I really don't have any favorites for nominations yet simply because I have not seen enough films and performances to really get behind anyone yet since I don't really even know the field yet.

RatedRStar said...

I apologise for my Dern remarks, I can be quite cold and bad at times but I don't mean to be =(.

Matt Mustin said...

Louis: I'm glad you liked Tom Hanks. Maybe his best performance.

Has anyone seen 12 Years A Slave yet?

Michael McCarthy said...

I wanna see 12 Years A Slave so bad...if it expands I'm totally going this Friday or Saturday. I must say though, Gravity really impressed me. Clooney was fine, he did what he had to do, but Bullock took my breath away. It'll be a travesty if Cuaron doesn't get a directing nod

I liked The Butler but I don't think it needs to be nominated. The performances were fine all around (apart from Alan Rickman) and I definitely enjoyed Oprah even if she's getting more acclaim than she deserves.

Rush was great. The relationship between the two leads was flawlessly crafted and both actors made their characters completely 3 dimensional and interesting.

Blue Jasmine was weird but Blanchett definitely did a good job, and I really enjoyed The Way Way Back, the cast was so charming (particularly Sam Rockwell of course) but academy voters are gonna forget all about that one no doubt.

And I loved Captain Phillips. I'm not one of those guys who thinks Tom Hanks walks on water but he always kept me on the edge of my seat and his final scene was terrific. Also, I don't know about any of you but I thought newcomer Barkhad Abdi was great as the captain of the pirates.

Louis Morgan said...

Abdi was great, but I don't know about his chances.

Anonymous said...

I liked Abdi a lot too.

koook160 (Robert MacFarlane) said...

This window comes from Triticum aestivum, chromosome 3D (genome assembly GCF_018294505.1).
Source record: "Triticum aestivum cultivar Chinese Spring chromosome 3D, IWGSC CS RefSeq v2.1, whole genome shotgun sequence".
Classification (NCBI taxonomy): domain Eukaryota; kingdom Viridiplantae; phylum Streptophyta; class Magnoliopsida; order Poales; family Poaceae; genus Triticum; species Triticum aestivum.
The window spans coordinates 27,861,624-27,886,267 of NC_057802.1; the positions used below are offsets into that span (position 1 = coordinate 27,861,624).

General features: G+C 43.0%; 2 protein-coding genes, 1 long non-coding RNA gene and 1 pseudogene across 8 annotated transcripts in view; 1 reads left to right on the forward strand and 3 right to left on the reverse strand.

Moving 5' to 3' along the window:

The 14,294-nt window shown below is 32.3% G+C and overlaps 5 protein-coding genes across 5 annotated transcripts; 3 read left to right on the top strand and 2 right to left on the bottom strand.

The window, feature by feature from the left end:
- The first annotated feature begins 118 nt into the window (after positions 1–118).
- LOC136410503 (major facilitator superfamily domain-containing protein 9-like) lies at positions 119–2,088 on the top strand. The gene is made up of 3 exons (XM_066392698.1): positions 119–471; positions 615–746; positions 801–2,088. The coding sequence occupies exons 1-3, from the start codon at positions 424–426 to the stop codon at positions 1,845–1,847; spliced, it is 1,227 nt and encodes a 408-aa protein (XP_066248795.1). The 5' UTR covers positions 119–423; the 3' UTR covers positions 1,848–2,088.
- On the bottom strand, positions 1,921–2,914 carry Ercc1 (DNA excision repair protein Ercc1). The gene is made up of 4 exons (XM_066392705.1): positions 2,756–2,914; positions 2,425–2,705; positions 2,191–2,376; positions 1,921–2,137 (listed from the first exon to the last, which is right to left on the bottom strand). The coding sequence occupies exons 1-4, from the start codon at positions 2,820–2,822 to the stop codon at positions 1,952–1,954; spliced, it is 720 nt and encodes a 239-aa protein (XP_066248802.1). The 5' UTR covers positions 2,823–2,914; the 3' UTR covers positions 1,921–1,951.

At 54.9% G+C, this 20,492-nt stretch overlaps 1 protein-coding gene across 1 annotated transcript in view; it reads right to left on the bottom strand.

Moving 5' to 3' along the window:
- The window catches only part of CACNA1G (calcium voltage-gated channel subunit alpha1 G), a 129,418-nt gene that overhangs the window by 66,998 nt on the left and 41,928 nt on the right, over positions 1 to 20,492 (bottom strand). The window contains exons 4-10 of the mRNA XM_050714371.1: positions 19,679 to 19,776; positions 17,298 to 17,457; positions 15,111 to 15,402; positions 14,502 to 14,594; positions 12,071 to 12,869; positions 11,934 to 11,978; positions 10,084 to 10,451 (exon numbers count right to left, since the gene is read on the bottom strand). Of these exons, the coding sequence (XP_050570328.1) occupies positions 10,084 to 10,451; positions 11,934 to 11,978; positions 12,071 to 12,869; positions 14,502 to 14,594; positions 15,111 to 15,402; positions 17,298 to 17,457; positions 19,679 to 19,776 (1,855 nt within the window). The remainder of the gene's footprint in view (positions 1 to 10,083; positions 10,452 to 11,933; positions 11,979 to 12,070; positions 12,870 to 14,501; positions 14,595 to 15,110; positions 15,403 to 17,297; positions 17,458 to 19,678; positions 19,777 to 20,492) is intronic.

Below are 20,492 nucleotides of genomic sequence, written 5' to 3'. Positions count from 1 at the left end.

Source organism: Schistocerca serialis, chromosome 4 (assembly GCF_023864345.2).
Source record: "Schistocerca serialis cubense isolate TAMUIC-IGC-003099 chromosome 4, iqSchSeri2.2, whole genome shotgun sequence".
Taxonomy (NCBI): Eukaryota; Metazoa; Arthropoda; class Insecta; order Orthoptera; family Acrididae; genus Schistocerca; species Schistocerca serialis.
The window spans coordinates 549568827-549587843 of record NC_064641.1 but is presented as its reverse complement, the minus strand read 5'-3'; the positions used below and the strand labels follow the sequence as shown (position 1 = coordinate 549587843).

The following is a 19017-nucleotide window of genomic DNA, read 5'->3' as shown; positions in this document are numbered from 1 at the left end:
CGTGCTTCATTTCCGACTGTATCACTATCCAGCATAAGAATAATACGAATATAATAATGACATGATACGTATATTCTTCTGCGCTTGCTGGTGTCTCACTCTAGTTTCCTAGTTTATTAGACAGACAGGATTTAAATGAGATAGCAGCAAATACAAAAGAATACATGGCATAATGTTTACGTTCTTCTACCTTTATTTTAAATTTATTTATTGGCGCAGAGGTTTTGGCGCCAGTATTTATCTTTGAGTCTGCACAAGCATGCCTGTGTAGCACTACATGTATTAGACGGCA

Okay, from the movies I've seen:

Blue Jasmine: Very interesting character study. Blanchett earned that acclaim. Sally Hawkins and Bobby Cannanvale were also very good.

The Way Way Back: Hated it. A poor man's Perks of Being a Wallflower with none of the emotional resonance or even semi-realistic performances. The characters were cartoons at best. Rockwell has done much better.

Gravity: HOLY FUCK. I mean, really, HOLY FUCK. That sound design, those effects, that camera work... HOLY FUCK. It's weird, ever since Sandra Bullock won he Oscar for one of my least favorite movies, she's actually impressed me in every film since. I guess she's trying to earn proper acclaim.

Prisoners: Very good, barring Jackman's ham and a few silly plot elements. Gyllenhaal owns the movie.

Before Midnight: An absolute masterpiece. Easily my favorite so far this year. Hawke and Delpy have never been better. Great portrayal of marriage (yes, I know they weren't technically married, shut up). Loved everything about it.

The Place Beyond the Pines: A bit of a mess, but an interesting mess. Cooper excels, Gosling's done better.

42: A clich├ęd, run-of-the-mill biopic with not much going for it. I say not much because Harrison Ford was fan-freaking-tastic.

The Butler: Hoo boy, I haven't seen something this schizophrenic in a while. With the exception of David Oyelowo, none of the actors really "wowed" me. The structure is pure insanity.

Mud: Good, if overrated. Very interesting barring the last act. The climax was tonally inconsistent and utterly bombastic. I would have preferred a less "happy" ending. Acting is solid all around.

Haven't seen Captain Phillips yet and I missed my window of opportunity to see Rush.